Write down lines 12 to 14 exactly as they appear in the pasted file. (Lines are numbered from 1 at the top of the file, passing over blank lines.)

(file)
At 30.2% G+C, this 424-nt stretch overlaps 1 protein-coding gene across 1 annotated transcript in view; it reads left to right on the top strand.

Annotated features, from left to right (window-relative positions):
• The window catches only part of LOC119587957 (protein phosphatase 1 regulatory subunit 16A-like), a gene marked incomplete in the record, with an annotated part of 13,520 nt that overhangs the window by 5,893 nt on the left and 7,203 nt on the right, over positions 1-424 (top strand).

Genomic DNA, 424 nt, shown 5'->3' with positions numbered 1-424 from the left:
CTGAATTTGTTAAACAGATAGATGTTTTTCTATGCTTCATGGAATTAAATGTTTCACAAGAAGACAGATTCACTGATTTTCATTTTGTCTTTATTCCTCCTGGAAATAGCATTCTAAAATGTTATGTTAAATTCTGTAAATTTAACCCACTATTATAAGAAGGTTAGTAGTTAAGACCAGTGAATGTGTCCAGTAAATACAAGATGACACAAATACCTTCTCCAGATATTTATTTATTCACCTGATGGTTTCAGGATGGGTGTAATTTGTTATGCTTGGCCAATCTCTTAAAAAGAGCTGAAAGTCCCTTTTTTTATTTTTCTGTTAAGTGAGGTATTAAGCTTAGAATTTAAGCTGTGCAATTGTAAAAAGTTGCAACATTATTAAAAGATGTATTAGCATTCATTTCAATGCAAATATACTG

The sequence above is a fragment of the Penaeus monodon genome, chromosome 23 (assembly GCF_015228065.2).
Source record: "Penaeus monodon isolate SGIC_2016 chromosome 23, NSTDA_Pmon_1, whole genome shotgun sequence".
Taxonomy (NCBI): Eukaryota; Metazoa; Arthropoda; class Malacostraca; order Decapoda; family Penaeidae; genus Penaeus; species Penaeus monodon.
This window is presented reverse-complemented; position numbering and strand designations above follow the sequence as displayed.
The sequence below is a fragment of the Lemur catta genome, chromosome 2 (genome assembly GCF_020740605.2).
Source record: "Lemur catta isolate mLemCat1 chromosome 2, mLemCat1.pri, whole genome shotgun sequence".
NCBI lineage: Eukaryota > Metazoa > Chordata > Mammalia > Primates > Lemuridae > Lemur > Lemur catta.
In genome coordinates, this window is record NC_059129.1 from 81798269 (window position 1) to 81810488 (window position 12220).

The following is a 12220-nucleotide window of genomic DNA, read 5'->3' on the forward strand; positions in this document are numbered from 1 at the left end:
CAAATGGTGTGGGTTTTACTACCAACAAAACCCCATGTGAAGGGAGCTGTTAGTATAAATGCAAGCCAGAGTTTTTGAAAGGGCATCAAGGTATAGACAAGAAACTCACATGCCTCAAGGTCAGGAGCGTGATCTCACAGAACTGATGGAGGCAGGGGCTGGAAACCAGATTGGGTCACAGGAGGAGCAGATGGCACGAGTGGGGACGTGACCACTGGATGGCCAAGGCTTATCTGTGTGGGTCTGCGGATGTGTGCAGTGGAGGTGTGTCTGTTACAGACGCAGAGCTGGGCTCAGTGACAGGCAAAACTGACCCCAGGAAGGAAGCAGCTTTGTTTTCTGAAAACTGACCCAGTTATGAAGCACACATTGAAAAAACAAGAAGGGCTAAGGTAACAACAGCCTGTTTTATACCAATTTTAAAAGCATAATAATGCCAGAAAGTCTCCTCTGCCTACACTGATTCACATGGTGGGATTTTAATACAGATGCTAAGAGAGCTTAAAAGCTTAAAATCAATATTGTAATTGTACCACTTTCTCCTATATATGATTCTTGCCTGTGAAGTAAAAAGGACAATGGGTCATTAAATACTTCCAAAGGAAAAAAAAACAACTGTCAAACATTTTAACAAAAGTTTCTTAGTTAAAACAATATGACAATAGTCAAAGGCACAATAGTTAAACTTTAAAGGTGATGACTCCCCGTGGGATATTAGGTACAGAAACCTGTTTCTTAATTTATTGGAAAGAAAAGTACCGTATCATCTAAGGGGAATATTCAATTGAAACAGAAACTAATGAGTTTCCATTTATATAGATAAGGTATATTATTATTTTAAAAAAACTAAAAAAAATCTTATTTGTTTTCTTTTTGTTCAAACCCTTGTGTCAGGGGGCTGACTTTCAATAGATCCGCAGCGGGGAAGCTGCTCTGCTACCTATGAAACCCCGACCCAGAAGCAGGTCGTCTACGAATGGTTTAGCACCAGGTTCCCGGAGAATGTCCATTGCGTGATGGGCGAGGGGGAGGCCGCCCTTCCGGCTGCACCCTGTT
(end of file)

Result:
NCBI lineage: Eukaryota > Metazoa > Chordata > Mammalia > Primates > Lemuridae > Lemur > Lemur catta.
In genome coordinates, this window is record NC_059129.1 from 81798269 (window position 1) to 81810488 (window position 12220).

The following is a 12220-nucleotide window of genomic DNA, read 5'->3' on the forward strand; positions in this document are numbered from 1 at the left end: